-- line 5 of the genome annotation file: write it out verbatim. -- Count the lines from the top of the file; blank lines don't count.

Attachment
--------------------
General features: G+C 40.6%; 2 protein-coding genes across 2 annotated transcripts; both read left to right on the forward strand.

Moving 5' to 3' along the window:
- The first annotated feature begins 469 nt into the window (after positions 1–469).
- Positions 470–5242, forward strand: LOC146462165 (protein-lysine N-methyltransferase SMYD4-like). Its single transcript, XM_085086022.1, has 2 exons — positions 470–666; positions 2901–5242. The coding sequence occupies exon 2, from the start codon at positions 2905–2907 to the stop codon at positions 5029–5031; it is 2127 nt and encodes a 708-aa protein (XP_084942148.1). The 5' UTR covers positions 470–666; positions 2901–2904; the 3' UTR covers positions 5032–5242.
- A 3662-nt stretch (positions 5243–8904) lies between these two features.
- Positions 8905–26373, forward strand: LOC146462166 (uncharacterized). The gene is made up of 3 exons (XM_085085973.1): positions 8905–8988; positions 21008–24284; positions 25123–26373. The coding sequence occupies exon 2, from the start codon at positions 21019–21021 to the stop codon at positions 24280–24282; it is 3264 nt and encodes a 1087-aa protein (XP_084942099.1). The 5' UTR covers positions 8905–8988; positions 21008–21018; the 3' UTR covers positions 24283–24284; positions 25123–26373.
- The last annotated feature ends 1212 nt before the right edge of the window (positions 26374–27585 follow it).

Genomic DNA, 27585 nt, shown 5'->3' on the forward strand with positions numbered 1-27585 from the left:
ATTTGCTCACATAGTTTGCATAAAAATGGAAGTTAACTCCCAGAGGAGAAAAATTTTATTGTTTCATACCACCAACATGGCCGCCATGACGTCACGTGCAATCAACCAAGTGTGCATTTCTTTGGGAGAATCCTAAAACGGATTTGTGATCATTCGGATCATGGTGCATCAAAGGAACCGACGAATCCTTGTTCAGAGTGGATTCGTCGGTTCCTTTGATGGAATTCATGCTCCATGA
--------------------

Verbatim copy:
- A 3662-nt stretch (positions 5243–8904) lies between these two features.